What is the trade-off between a compassionate workplace culture and strong corporate performance? Surprise, there isn’t one! Corporate performance is subordinate to organizational culture and the emotional intelligence of senior leaders.
This article by Travis Bradberry of Emotional Intelligence 2.0 fame describes an interesting conundrum. A large number of top corporate leaders have poor emotional intelligence. The highest emotional intelligence is found amongst front-line managers and then each management level upward the leaders display increasingly diminished emotional intelligence.
Bradberry attributes this phenomenon to two factors. First, corporate boards are selecting for leaders who deliver the numbers, such as profits, sales volumes, and stock price appreciation. Second, the work environment of senior leaders impairs emotional intelligence and inhibits its growth. Severe stress, lack of rest, regulatory enforcement, and a low-trust and blame-heavy environment can drag anyone into an emotional stone age (and keep them there).
What is fascinating is that corporate leaders with high emotional intelligence, although fewer in number, still perform better than others. It may be that organizations will select the occasional gem of a leader, but otherwise we are mostly recruiting and promoting lower-functioning leaders into senior roles. So how do mean bosses even get the job in the first place?
It is reminiscent of Jeffrey Pfeffer’s book Power: Why Some People Have it and Others Don’t. Pfeffer provides endless examples of how an executive’s career prospects are often inversely proportional to their performance. In brief, being a cold and calculating savage will motivate people to not mess with you. It is possible to rig your career towards a poisoned and under-performing work environment where you still reign supreme. When corporate leaders spend all day making power plays, there appears to be no beneficiary of this behavior other than the leader. Look directly at these kinds of leaders. How are they doing? They seem to be doing well. It’s just everyone around them who is falling apart. It’s all of those people who just can’t play the game and can’t keep up; they aren’t able to deliver corporate performance. Of course, the punchline is that downstream inability to perform is a hallmark of inferior top leadership.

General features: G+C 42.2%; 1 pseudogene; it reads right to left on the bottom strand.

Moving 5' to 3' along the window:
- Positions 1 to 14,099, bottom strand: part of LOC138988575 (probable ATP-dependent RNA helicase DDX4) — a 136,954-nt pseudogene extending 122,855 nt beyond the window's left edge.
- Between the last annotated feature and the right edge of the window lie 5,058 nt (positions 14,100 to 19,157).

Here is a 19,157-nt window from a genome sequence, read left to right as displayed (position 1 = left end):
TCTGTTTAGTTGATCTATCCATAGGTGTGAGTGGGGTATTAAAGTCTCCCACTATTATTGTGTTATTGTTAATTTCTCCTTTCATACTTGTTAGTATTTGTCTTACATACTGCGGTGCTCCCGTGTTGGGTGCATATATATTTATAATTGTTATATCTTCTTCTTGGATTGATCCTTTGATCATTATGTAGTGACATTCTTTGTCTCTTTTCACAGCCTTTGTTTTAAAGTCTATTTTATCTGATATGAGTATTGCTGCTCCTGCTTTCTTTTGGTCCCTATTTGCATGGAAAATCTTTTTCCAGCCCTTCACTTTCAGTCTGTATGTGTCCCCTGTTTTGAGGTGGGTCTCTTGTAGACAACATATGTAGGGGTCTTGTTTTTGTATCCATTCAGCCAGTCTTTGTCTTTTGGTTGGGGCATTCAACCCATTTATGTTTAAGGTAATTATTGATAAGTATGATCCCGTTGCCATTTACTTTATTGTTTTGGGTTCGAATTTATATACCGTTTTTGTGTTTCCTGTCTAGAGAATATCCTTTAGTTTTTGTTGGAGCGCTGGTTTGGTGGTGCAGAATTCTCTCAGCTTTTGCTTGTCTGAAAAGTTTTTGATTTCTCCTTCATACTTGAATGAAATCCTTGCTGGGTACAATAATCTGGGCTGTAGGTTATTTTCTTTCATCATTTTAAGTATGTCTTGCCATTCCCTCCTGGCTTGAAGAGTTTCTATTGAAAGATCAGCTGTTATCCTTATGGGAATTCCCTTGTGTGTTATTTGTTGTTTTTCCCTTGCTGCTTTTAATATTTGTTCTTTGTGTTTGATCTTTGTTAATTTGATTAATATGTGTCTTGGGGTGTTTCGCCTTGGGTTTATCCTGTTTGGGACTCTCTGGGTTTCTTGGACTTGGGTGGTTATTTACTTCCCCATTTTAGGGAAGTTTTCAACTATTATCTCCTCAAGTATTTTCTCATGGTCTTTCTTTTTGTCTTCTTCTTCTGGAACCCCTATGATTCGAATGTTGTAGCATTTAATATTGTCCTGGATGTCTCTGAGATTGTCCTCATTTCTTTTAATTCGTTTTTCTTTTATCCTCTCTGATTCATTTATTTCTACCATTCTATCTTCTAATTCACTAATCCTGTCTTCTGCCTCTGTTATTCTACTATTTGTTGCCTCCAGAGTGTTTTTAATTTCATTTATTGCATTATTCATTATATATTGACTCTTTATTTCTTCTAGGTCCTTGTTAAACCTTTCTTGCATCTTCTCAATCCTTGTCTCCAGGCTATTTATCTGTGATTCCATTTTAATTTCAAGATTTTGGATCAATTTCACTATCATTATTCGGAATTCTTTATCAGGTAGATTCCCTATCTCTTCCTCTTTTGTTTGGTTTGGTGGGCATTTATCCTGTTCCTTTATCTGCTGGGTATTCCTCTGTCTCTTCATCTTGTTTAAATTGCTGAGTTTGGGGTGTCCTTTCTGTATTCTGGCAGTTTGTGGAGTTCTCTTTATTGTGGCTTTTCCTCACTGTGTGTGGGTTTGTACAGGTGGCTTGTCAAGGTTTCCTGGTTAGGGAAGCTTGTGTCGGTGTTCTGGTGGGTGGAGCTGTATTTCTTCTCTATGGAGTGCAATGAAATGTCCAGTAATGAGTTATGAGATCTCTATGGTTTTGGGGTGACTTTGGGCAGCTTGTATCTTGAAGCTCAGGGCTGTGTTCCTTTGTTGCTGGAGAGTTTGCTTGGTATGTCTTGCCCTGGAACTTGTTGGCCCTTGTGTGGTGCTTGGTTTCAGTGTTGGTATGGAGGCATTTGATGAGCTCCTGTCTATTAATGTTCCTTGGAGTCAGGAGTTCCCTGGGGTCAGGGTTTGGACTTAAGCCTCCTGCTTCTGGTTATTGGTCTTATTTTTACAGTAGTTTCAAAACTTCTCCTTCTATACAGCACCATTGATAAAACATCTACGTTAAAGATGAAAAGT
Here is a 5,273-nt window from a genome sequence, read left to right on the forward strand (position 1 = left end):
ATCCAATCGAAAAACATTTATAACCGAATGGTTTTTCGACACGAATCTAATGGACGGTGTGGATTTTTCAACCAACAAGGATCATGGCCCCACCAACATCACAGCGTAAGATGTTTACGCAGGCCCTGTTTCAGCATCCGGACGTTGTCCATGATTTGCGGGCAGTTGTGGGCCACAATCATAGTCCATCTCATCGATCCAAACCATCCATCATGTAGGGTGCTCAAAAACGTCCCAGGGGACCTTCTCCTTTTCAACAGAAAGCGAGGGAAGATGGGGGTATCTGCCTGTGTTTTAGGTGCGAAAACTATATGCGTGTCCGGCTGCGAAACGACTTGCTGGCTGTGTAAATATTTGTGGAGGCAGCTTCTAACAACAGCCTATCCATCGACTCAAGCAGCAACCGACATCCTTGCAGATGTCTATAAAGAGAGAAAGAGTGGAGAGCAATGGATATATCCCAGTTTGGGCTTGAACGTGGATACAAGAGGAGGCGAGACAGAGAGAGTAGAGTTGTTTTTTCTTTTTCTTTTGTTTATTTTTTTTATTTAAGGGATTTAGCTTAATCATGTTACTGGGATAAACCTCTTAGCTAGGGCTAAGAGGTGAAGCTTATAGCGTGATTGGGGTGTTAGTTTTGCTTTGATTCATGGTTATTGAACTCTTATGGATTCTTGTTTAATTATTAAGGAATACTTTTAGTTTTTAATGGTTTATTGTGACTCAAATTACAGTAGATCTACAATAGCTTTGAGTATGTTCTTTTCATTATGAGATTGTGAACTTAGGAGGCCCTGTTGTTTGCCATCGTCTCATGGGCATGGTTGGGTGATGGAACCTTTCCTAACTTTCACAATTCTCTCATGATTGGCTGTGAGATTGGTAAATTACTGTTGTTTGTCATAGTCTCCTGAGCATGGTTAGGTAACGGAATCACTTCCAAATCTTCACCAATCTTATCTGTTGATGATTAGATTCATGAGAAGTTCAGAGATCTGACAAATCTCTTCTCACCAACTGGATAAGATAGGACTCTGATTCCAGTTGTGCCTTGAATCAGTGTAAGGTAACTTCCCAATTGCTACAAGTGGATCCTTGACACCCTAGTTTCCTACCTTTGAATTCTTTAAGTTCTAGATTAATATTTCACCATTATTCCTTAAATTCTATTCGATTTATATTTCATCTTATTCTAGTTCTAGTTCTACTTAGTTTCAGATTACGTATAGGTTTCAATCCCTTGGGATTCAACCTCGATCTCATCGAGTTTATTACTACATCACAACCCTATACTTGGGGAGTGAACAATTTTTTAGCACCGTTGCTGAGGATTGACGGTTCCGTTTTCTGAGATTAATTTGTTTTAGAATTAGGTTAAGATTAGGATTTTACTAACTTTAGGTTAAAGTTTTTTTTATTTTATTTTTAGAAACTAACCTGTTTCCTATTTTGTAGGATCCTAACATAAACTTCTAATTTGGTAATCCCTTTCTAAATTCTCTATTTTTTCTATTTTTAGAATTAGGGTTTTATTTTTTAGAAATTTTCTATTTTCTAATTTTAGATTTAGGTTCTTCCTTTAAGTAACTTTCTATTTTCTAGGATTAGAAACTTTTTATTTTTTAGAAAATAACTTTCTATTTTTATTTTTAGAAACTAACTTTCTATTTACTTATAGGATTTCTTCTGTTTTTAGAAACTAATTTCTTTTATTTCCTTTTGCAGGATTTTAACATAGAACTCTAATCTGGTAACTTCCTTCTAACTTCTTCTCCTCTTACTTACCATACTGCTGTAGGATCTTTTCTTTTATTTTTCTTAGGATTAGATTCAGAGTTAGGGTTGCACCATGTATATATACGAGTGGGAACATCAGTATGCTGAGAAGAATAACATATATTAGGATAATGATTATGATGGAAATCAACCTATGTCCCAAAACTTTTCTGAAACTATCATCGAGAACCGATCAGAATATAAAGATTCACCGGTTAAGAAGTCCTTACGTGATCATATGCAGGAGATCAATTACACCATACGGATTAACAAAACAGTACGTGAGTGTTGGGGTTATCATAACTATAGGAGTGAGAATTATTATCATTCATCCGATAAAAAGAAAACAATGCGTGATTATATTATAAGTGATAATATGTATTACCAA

There is another consideration; do major corporations have sufficient protections against leaders who have personality disorders? The best-known personality disorder is psychopathy, which is well-documented in Robert Hare’s Without Conscience. The other disorders are important, but psychopaths are special. When you get to know the type, it sounds like the personality of someone who perfectly reflects the values of an emotionless profit-maximizing corporation.
Indeed this was well documented in The Corporation, a movie by Mark Achbar, Jennifer Abbott, and Joel Bakan. Their critique is that the behavior of major corporations (as institutions) ticks all of the boxes on the checklist of psychopath behaviors for people. If we promote leaders who reflect corporate values, and the corporate values are that we should act like psychopaths, then who is going to end up in charge?
There is a lack of insight amongst psychopaths, corporations, and many corporate leaders, and this lack of insight is at the root of poor emotional intelligence. Let’s face it, if you got cut off in traffic by some jerk on your way to the office, and then a colleague cuts in front of you at the coffee station, it’s easy to get snippy. Do you keep control? Are you even aware that you’re just carrying-forward a residual emotion from an hour earlier? I mean, if it’s possible to carry-forward quarterly accounting indicators, surely it’s possible to carry forward emotions.
How can corporations be unaware of the need for a compassionate working environment? I think it’s because hierarchy diminishes the two-directional information flow up and down the chain of command. If the board wants numbers, executives commit to deliver, and the rest of the hierarchy snaps into line, this reveals an opinion that the best opinions come from the top. However, this might not be how the world really works. It is an organization’s history, geography, and people that determine the culture. And it is the culture that determines the customer experience, the spirit of innovation, a healthy attitude towards rules, compassion during crisis, and discretionary effort amongst staff.
One does not simply demand good numbers. Rather, we harvest good numbers from a well-cultivated culture.